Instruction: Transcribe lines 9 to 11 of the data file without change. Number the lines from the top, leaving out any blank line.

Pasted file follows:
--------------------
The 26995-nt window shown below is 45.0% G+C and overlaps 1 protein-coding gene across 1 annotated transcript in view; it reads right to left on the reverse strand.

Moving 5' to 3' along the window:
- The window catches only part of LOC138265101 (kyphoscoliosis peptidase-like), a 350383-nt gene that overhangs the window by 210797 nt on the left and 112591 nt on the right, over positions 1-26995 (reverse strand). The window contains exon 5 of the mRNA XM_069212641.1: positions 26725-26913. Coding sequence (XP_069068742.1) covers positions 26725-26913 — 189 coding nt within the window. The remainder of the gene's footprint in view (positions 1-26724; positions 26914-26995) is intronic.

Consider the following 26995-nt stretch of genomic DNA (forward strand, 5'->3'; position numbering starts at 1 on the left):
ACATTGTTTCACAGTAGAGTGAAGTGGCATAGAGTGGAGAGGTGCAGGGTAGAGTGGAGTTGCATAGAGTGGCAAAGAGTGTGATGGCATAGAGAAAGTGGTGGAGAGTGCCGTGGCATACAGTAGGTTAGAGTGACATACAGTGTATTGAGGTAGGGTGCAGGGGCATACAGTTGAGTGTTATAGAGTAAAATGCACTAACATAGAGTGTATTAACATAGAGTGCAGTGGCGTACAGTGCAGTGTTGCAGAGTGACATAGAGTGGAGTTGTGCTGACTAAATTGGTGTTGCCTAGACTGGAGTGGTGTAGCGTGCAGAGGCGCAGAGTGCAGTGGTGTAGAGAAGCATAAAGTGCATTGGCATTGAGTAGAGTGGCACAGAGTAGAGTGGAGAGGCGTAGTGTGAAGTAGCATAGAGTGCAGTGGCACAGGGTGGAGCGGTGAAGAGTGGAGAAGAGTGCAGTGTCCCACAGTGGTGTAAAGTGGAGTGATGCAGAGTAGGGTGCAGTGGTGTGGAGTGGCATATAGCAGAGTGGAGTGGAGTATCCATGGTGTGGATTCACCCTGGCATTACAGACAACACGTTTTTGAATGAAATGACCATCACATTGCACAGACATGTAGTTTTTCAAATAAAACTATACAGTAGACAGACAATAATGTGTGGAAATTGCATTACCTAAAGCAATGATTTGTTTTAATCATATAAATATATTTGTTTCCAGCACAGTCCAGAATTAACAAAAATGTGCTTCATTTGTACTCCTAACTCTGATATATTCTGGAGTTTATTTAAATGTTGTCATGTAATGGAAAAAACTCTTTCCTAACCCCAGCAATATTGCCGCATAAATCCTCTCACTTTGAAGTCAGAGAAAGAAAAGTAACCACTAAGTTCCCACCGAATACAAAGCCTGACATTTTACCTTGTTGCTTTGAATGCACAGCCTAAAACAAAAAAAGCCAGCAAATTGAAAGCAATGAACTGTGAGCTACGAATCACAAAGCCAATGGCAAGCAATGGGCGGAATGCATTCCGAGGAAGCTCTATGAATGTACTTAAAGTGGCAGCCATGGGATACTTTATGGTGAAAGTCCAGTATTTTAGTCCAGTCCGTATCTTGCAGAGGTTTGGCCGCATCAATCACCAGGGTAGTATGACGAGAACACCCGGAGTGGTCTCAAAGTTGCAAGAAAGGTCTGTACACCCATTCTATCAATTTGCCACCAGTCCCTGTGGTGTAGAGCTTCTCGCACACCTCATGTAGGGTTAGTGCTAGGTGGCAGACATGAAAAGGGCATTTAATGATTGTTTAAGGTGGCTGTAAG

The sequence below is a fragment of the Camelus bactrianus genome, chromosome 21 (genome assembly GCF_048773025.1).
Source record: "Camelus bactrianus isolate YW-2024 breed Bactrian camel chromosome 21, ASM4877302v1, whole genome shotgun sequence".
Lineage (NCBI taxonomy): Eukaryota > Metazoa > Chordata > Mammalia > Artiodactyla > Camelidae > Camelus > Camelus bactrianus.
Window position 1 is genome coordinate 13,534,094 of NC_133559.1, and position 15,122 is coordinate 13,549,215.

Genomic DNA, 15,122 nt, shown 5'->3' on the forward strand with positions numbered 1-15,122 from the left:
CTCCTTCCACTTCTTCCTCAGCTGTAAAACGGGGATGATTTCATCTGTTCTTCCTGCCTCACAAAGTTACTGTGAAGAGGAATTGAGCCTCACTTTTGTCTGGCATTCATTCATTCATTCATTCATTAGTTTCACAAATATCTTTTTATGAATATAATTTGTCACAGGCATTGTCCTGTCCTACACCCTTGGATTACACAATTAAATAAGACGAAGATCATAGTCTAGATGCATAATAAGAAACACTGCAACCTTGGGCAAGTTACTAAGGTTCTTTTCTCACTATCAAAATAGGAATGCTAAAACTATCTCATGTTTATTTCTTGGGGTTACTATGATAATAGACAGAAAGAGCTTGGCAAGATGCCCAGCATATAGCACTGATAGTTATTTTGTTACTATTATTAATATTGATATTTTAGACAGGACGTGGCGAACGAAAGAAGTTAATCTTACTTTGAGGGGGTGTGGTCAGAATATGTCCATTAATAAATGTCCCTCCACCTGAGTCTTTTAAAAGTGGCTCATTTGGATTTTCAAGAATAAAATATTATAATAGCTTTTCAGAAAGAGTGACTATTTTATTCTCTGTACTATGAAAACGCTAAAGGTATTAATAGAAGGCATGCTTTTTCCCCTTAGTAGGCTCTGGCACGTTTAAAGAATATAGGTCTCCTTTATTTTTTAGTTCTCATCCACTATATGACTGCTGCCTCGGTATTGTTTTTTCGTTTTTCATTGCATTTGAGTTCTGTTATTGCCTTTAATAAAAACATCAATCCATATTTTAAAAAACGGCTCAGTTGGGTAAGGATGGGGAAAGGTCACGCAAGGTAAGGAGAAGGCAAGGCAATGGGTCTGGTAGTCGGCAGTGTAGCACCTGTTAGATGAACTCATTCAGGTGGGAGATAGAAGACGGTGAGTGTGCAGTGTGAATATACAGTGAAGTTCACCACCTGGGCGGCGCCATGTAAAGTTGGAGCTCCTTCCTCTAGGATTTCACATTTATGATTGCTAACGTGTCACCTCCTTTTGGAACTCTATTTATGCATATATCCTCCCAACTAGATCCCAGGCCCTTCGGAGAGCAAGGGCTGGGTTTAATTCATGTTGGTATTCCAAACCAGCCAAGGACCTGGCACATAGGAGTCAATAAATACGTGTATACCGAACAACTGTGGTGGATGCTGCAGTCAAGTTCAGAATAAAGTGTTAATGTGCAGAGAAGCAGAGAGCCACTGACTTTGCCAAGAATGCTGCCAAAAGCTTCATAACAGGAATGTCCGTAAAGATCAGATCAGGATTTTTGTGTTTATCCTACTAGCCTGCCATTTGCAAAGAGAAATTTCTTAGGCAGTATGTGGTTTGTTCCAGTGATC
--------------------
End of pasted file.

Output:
Window position 1 is genome coordinate 13,534,094 of NC_133559.1, and position 15,122 is coordinate 13,549,215.

Genomic DNA, 15,122 nt, shown 5'->3' on the forward strand with positions numbered 1-15,122 from the left:
CTCCTTCCACTTCTTCCTCAGCTGTAAAACGGGGATGATTTCATCTGTTCTTCCTGCCTCACAAAGTTACTGTGAAGAGGAATTGAGCCTCACTTTTGTCTGGCATTCATTCATTCATTCATTCATTAGTTTCACAAATATCTTTTTATGAATATAATTTGTCACAGGCATTGTCCTGTCCTACACCCTTGGATTACACAATTAAATAAGACGAAGATCATAGTCTAGATGCATAATAAGAAACACTGCAACCTTGGGCAAGTTACTAAGGTTCTTTTCTCACTATCAAAATAGGAATGCTAAAACTATCTCATGTTTATTTCTTGGGGTTACTATGATAATAGACAGAAAGAGCTTGGCAAGATGCCCAGCATATAGCACTGATAGTTATTTTGTTACTATTATTAATATTGATATTTTAGACAGGACGTGGCGAACGAAAGAAGTTAATCTTACTTTGAGGGGGTGTGGTCAGAATATGTCCATTAATAAATGTCCCTCCACCTGAGTCTTTTAAAAGTGGCTCATTTGGATTTTCAAGAATAAAATATTATAATAGCTTTTCAGAAAGAGTGACTATTTTATTCTCTGTACTATGAAAACGCTAAAGGTATTAATAGAAGGCATGCTTTTTCCCCTTAGTAGGCTCTGGCACGTTTAAAGAATATAGGTCTCCTTTATTTTTTAGTTCTCATCCACTATATGACTGCTGCCTCGGTATTGTTTTTTCGTTTTTCATTGCATTTGAGTTCTGTTATTGCCTTTAATAAAAACATCAATCCATATTTTAAAAAACGGCTCAGTTGGGTAAGGATGGGGAAAGGTCACGCAAGGTAAGGAGAAGGCAAGGCAATGGGTCTGGTAGTCGGCAGTGTAGCACCTGTTAGATGAACTCATTCAGGTGGGAGATAGAAGACGGTGAGTGTGCAGTGTGAATATACAGTGAAGTTCACCACCTGGGCGGCGCCATGTAAAGTTGGAGCTCCTTCCTCTAGGATTTCACATTTATGATTGCTAACGTGTCACCTCCTTTTGGAACTCTATTTATGCATATATCCTCCCAACTAGATCCCAGGCCCTTCGGAGAGCAAGGGCTGGGTTTAATTCATGTTGGTATTCCAAACCAGCCAAGGACCTGGCACATAGGAGTCAATAAATACGTGTATACCGAACAACTGTGGTGGATGCTGCAGTCAAGTTCAGAATAAAGTGTTAATGTGCAGAGAAGCAGAGAGCCACTGACTTTGCCAAGAATGCTGCCAAAAGCTTCATAACAGGAATGTCCGTAAAGATCAGATCAGGATTTTTGTGTTTATCCTACTAGCCTGCCATTTGCAAAGAGAAATTTCTTAGGCAGTATGTGGTTTGTTCCAGTGATC